Third base hasn’t exactly been a stable position for the Yankees over the last decade. As Alex Rodriguez declined, the team has shuffled through Chase Headley, Todd Frazier and Brandon Drury before landing on Miguel Andujar, who looked to be the long-term keeper at the hot corner.
Instead, a serious shoulder injury led to Andujar yielding his job in 2019 to temporary stopgap Gio Urshela, who turned out to be a far better player than anyone could have predicted. Urshela became one of the Yankees’ most valuable players last year thanks to his clutch contributions, both at the plate and in the field.
Now, Andujar is healthy heading into 2020, while Urshela is looking to build on his breakout year. However, the third baseman’s job is probably only big enough for one of them, and GM Brian Cashman seems to have a favorite for the position. “It’s Gio’s job to lose,” Cashman explained to Mike Lupica, “the same as it was Andujar’s job to lose until he got hurt.”
This is the second time this offseason Cashman has said this, and at this point, it’s hard to argue with his logic. While Andujar didn’t do anything to lose the job other than get injured, it’s only fair to give Urshela the first crack at the job after he did such a great job last year. Once the season gets started, it’ll go up for grabs anyway.
In the short term, though, there is enough evidence to suggest that Urshela can sustain his production in 2020. Although he never had a track record as a big hitter, the way he succeeded for the Yankees last year should give the team hope that he can maintain it moving forward.
Urshela’s best attribute as a hitter is his high contact ability. He doesn’t strike out much (18.3% strikeout rate) and his 80.3% contact rate was the third-best total on the team last year. He also made high-quality contact; he owned a line-drive rate of 29.8% and only made soft contact 12.8% of the time—both marks better than league average.
The 28-year-old’s low walk rate (5.3%) looks like a drawback, and truthfully, there isn’t much plate discipline in his approach. He loves to swing early and often, and doesn’t have the best strike zone awareness. Urshela swings 56% of the time, and he also chases frequently. However, Urshela makes contact on 70% of his chases, which minimizes their impact. Although he expands the zone often, he isn’t whiffing or making weak contact in the process, so his lack of plate discipline isn’t a huge problem.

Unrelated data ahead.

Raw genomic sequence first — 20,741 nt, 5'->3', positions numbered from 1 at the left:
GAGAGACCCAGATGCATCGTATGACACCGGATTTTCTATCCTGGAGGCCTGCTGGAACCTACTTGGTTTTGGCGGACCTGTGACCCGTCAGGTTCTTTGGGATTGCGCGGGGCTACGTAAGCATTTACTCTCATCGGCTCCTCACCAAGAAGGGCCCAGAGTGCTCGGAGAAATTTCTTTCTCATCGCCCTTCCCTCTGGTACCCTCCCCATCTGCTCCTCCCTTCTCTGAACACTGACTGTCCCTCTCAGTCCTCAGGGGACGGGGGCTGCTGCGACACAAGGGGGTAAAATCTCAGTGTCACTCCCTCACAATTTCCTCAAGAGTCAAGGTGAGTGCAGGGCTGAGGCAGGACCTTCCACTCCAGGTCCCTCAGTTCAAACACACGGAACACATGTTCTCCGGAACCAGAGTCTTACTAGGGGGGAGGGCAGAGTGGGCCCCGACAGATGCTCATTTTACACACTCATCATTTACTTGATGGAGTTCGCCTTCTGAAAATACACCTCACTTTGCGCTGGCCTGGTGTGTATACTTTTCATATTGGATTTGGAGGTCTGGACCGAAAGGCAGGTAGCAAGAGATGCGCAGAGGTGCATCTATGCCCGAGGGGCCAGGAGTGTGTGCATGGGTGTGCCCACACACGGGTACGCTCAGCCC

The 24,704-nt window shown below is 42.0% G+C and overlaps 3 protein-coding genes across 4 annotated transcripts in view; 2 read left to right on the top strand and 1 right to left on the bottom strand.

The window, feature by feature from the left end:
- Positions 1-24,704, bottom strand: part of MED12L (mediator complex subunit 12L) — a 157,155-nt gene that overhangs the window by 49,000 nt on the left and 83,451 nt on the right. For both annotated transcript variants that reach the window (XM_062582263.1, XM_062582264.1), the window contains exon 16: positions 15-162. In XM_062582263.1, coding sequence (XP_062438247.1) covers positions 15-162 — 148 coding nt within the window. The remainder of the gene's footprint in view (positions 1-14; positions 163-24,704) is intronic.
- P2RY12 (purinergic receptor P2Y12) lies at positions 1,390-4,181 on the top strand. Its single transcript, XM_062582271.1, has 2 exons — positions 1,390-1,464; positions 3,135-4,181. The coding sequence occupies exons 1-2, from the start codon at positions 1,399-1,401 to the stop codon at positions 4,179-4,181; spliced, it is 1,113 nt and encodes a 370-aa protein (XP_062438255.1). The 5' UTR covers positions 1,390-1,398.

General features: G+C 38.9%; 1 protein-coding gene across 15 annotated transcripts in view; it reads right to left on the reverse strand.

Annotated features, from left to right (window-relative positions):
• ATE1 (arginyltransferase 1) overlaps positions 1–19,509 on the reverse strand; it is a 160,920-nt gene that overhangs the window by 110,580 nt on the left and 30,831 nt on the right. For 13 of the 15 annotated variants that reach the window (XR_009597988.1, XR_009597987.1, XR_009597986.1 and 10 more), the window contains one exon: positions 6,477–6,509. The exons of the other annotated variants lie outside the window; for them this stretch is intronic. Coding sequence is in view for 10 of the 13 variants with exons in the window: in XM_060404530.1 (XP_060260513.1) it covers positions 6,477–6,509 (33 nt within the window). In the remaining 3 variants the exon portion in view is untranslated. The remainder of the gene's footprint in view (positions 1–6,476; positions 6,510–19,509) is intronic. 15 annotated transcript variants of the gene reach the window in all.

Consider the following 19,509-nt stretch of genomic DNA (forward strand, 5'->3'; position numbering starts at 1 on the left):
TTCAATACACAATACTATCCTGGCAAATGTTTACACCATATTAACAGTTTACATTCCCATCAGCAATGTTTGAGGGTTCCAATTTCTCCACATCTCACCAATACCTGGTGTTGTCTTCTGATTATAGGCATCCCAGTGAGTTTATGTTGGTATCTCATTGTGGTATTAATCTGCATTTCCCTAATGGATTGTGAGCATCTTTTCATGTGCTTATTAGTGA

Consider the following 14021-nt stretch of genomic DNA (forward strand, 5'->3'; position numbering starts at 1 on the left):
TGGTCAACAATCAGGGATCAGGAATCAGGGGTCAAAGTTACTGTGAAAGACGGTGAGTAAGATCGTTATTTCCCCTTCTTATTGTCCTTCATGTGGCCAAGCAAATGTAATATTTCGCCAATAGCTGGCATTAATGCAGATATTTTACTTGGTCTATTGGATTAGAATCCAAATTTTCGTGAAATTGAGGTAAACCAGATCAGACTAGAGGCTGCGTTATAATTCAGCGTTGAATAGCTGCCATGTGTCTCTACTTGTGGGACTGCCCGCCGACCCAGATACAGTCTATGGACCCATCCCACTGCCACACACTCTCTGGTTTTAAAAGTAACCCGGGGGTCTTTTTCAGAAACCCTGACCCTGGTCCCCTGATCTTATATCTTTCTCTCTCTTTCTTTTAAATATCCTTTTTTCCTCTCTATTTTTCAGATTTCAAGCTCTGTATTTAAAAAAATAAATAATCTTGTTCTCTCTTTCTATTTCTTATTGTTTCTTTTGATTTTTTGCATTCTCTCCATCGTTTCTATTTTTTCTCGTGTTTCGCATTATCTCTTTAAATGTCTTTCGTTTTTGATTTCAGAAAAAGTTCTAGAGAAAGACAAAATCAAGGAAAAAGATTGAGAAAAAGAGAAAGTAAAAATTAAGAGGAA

Of course, that could change. Urshela’s .349 BABIP is at a point where it might be a bit too high. If some of his batted balls that were base hits last year start to find gloves, we might be able to point to his plate discipline as a culprit. However, we’re not at that point yet. Right now Urshela has shown that his bat can stand up as an everyday third baseman, and the Yankees are hoping that will carry over to next season.
Defensively, there’s no contest between Urshela and Andujar. Although Urshela’s performance is merely viewed as average by metrics, the eye test paints a better picture. One thing’s for sure: both traditionalists and analytics gurus can agree that Urshela’s fielding is leaps and bounds better than Andujar’s.
The Yankees shouldn’t give up on Andujar by any means, but right now, third base should belong to Urshela. Andujar certainly has a higher potential than Urshela, but also a lower floor. The team will find opportunities for him, and the two players can likely coexist to start the 2020 season.
As time goes on and the Yankees get a sense of where Andujar is at following a lengthy injury rehab, they may have to decide between Urshela and Andujar. In the meantime though, it’s Urshela’s job to lose. It will be exciting to see what he does with it.